Backpack of Success Skills

Backpack with science graphics

In May, students from Bloom Elementary School took a trip in a 15-passenger white limousine. It wasn’t to a field trip or even a dance but to a whole new journey to help them prepare for the future. One by one, they filed out of the stretch limo, confident and prepared for what was about to happen next. As they walked into the doors at Bellarmine University, they learned a life skill that will help them in middle school and beyond.

“Although I have grown a lot in both innovation and confidence, I still have room to grow in citizenship,” said fifth-grade student Gracie. She is one of dozens of fifth graders from Bloom who presented what’s known as their “defense” to a panel at Bellarmine. The purpose of the students’ defense was to demonstrate all they have learned and that they are ready to move on to sixth grade. This is not unique to Bloom; soon every fifth, eighth, and twelfth grader in JCPS will be doing the same thing at the end of the school year. It is a part of the district’s new plan to take learning to the next level and redefine success for students. It’s called the Backpack of Success Skills, and it will help reshape the way your kids learn.

Students will have access to a virtual backpack through Google, where they can place their projects and videos to support what they have learned throughout their Success Skill development. There are 5 Success Skills in the Graduate Profile—being a prepared and resilient learner, globally and culturally competent citizen, emerging innovator, effective communicator, and productive collaborator—as evidence of their accomplishments. This is an ambitious and unique plan that other districts are watching and could look to model in the future.

“Even if they have straight A’s, are they really ready? And so those power skills we are looking at—confidence, innovation—can they eloquently tell they have worked on them?” said Bloom Elementary Principal Jack Jacobs. “Some of the students are doing cartwheels that tie into their introduction. Some are playing musical instruments, and some are using quotes or poems that they have written.” Jacobs says those power skills are something the community is looking for, and those skills will be reinforced at all grade levels starting this school year.

Chief Academic Officer Carmen Coleman has been working to help spearhead this plan. Coleman says test scores are one piece of the puzzle to determine student success, but she says so much more goes into making kids truly prepared for the next level. “Rather than just be successful academically, we are making a much broader definition of success,” said Coleman. Superintendent Marty Pollio says this will be a dramatic change for this district. “Our students, teachers, and families will see a transformation in our classrooms with our new Backpack of Success Skills. For the first time, students’ districtwide will fill their virtual backpacks with examples of their work and defend that work during the school year.”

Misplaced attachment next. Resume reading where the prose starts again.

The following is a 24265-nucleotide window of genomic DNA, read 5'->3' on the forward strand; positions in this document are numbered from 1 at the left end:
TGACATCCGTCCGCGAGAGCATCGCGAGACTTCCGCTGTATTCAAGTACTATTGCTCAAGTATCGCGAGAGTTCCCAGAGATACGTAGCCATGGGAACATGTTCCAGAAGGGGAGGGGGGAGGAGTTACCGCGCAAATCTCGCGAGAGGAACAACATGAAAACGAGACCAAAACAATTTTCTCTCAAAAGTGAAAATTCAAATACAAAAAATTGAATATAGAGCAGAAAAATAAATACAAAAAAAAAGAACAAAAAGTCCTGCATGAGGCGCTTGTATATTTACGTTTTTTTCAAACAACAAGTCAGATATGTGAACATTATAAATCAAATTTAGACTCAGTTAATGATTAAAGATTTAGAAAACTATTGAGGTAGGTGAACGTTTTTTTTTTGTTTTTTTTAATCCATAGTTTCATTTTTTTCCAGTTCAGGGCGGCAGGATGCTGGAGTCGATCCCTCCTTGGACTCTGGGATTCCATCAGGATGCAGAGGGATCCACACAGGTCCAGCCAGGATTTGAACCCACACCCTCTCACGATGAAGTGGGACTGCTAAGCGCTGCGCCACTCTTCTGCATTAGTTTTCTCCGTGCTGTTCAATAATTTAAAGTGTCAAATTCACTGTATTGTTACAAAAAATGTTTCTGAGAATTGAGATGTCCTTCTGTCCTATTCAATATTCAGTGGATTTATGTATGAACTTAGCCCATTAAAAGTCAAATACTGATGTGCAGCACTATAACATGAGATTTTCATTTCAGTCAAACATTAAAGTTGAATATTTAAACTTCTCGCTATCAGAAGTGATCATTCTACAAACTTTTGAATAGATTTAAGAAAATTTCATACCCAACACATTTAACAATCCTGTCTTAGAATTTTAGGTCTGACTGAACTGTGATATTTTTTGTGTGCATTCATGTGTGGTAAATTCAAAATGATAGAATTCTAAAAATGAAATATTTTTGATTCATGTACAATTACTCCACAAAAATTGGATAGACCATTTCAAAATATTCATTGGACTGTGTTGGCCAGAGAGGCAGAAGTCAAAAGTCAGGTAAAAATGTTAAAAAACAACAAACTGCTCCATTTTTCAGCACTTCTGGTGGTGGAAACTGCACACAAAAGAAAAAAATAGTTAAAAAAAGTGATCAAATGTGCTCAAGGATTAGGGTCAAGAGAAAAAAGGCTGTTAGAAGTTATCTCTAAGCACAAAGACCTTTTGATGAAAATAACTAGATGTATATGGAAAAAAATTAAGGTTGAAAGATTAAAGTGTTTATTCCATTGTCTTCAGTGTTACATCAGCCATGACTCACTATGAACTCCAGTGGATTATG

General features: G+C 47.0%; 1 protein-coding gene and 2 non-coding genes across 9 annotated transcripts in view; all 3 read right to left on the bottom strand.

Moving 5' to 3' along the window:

For all those who have said testing isn’t everything, the district is listening and working to help your kids achieve in additional ways. Bloom fifth grader Amira was able to show collaboration, communication, and citizenship in a way that spoke to her. “We did a bunch of skits where you had two people who would act like they had a conflict and try to resolve it,” said Amira. Engaging every student, every day, in meaningful learning is the goal. This is a chance for students to fill their virtual backpack and go on a whole new adventure through the classroom.

What is it?

A digital platform for students to enter pictures, video and a written reflection of what they have learned in five key areas—emerging innovator, productive collaborator, effective communicator, globally and culturally competent citizen, and prepared and resilient learner.

Where is the digital backpack?

It’s located on Google Drive. Every student in the district will have access to it through their JCPS Google account at school. Parents should communicate with their child’s teacher to find out how the school will customize the curriculum to meet the needs of the students. 

How will this impact my child?

Students will collect evidence each year for each of the five Success Skills. Then, in fifth, eighth, and twelfth grade, each will have to defend their growth and readiness in each of the five Success Skills before a panel using those pictures, videos or written reflection he or she has collected.

Will my child still have traditional classes like language arts, math, science, and social studies?

Yes, these core subjects will still be at the center of your child’s education. However, our goal is for students to learn through meaningful experiences that require them not only to learn essential content, but also to apply it in ways that are interesting.  Students will still take part in statewide testing at the end of the school year.

What happens if a child doesn’t display readiness before the panel?

School staff will monitor the student’s backpack to find areas that need to be addressed and will come up with a plan to ensure the student’s progress. Ideally, a student will not defend until we know he or she is prepared to do this successfully. However, schools are responsible for making sure students have additional opportunities to defend as needed. Our goal is for every student to be well equipped for success as he/she transitions to the next level.

Why now?

This is a chance to give all students engaging learning experiences at every school that will enhance reading and math skills while also preparing them to be good communicators, problem solvers, collaborators and much more!

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